Tzfat's Ethiopian Community

History of Ethiopian Jews

Thousands of years ago, a portion of the Jews of the Land of Israel were separated from the mainstream Jewish community and somehow made their way to Ethiopia. Some say that they were sent by King Solomon to the Queen of Sheba's land after she visited Solomon in Israel. Others believe that they fled Israel during the upheavals following the destruction of the First Temple. Other theories abound as well.

What is known is that these Jews, Beta Israel, maintained their connections to the Torah and customs of their heritage, and although they weren't aware of Rabbinic Laws, their dedication to their religion carried them through more than two millennium.

Ethiopian Jews yearned to return to Israel, and in 1983 and 1984, thousands of Ethiopian Jews reached Israel by trekking through Ethiopia to Sudan, where Israelis waited to bring them to Israel by boat. Tzfat was one of the first cities to set up absorption centers for these new Israelis, and the municipality, schools, and social services in Tzfat have always gone above and beyond what's "necessary" to assist their absorption into Israeli Society.

Again in 1991, a large wave of immigrants arrived when Israel airlifted 14,000 Ethiopian Jews to Israel in a lightning, one-night operation. Tzfat continued its tradition, begun in 1984, of hosting large numbers of these immigrants during their absorption phase.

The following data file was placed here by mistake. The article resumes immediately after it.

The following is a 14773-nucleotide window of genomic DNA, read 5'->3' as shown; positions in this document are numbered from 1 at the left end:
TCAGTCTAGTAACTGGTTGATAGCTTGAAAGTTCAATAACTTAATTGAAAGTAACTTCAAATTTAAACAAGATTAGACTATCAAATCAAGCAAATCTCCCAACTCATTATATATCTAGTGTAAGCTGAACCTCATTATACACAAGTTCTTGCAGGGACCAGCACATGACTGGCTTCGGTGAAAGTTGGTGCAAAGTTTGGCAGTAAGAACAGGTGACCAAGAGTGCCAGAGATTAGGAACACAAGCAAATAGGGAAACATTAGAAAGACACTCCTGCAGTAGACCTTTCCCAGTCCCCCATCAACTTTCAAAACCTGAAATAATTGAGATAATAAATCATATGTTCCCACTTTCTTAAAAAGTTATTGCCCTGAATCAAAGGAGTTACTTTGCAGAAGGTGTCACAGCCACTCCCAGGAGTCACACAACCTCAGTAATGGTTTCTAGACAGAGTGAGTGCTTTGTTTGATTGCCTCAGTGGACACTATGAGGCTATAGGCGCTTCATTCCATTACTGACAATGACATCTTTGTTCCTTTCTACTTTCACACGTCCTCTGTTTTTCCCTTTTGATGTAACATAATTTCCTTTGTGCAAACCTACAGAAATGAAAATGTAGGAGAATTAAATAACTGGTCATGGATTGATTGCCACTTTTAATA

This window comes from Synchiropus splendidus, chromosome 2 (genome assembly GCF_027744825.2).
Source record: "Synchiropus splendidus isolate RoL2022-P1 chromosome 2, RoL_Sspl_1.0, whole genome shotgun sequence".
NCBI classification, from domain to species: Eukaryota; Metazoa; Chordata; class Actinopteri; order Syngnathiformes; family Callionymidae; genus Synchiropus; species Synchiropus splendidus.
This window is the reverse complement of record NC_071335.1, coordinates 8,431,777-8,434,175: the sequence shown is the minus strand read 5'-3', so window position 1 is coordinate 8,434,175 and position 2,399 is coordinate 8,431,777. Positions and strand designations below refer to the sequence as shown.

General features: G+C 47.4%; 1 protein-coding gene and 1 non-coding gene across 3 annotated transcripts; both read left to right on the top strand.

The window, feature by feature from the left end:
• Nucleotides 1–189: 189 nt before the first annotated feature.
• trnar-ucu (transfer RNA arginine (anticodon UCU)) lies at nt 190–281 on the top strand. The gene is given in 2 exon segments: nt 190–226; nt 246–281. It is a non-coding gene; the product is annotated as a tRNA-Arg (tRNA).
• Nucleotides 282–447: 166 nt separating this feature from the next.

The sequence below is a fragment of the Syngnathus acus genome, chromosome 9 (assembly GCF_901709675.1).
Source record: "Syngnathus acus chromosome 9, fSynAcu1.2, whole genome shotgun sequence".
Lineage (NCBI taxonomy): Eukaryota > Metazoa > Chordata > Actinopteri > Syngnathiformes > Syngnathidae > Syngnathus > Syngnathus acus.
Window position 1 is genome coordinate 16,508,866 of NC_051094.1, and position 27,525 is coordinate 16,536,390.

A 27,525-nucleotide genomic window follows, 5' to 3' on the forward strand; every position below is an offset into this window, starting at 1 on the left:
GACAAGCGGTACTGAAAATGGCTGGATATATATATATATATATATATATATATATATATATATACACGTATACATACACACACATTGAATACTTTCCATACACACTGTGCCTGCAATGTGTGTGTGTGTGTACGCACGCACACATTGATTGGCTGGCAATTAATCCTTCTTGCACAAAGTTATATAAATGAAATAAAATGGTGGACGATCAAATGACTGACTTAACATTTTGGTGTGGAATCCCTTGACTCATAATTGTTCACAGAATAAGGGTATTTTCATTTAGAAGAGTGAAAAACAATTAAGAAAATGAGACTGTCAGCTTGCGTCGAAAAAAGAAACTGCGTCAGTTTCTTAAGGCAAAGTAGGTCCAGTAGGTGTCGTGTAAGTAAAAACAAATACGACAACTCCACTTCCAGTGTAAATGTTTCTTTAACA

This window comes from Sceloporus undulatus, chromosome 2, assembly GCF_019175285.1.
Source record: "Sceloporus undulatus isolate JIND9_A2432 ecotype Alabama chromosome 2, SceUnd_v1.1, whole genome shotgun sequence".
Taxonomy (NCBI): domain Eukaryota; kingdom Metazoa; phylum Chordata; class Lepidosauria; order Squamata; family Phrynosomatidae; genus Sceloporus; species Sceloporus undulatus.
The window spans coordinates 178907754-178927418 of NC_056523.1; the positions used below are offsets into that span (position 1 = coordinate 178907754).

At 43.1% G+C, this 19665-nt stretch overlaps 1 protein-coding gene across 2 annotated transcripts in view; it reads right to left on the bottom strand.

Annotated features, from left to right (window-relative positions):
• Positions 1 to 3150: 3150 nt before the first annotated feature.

Since then, Israel has continued to bring new immigrants in small groups, and many come to Tzfat. The city has two absorption centers, and the infrastructure in Tzfat is recognized as being extremely hospitable.

Why Tzfat?

There are several reasons for this. First of all, Tzfat in general is known as the "Berkeley of the Middle East" - a place where eccentrics gather, but also, as a place which is accepting and open to all.

Secondly, Magbit Brittania, the Jewish Federation of the UK, is involved in assisting the immigrants, specifically with a yearly Bar and Bat Mitzva celebration for the Ethiopian youngsters reaching that age. The children are invited to participate in special activities which teach them about Judaism and then, at the culmination of the year, they travel to Jerusalem with their parents to celebrate at the Western Wall. The activities take place with local teachers and counselors; a rabbi and his wife travel to Tzfat frequently to add educational content and spiritual support, and the children are treated to new clothes and the ritual items necessary for a proper Bar and Bat Mitzva.

Finally, however, the new immigrants find caring and helpful support from the local population. Led by Dr. Yehoshua Sivan, the Committee for Ethiopian Jews in Safed raises money to try to help the immigrants with some of the basics that the government does not provide. Dental care, eyeglasses, school expenses, winter clothing.....these are just some of the "extras" that Dr. Sivan tries to help with through his organization. "72% of all Ethiopian Israelis live below the poverty line" the Committee's annual newsletter reminds donors. "65% of Ethiopian families don't have a breadwinner". Each small donation adds up to the Committee's ability to help the new immigrants get through their first few years in Israel and look forward to a new future as Israelis.

Tzfat is, indeed, a special place for Israel's newest population of immigrants.

To assist Dr. Sivan in his work, contact him at [email protected]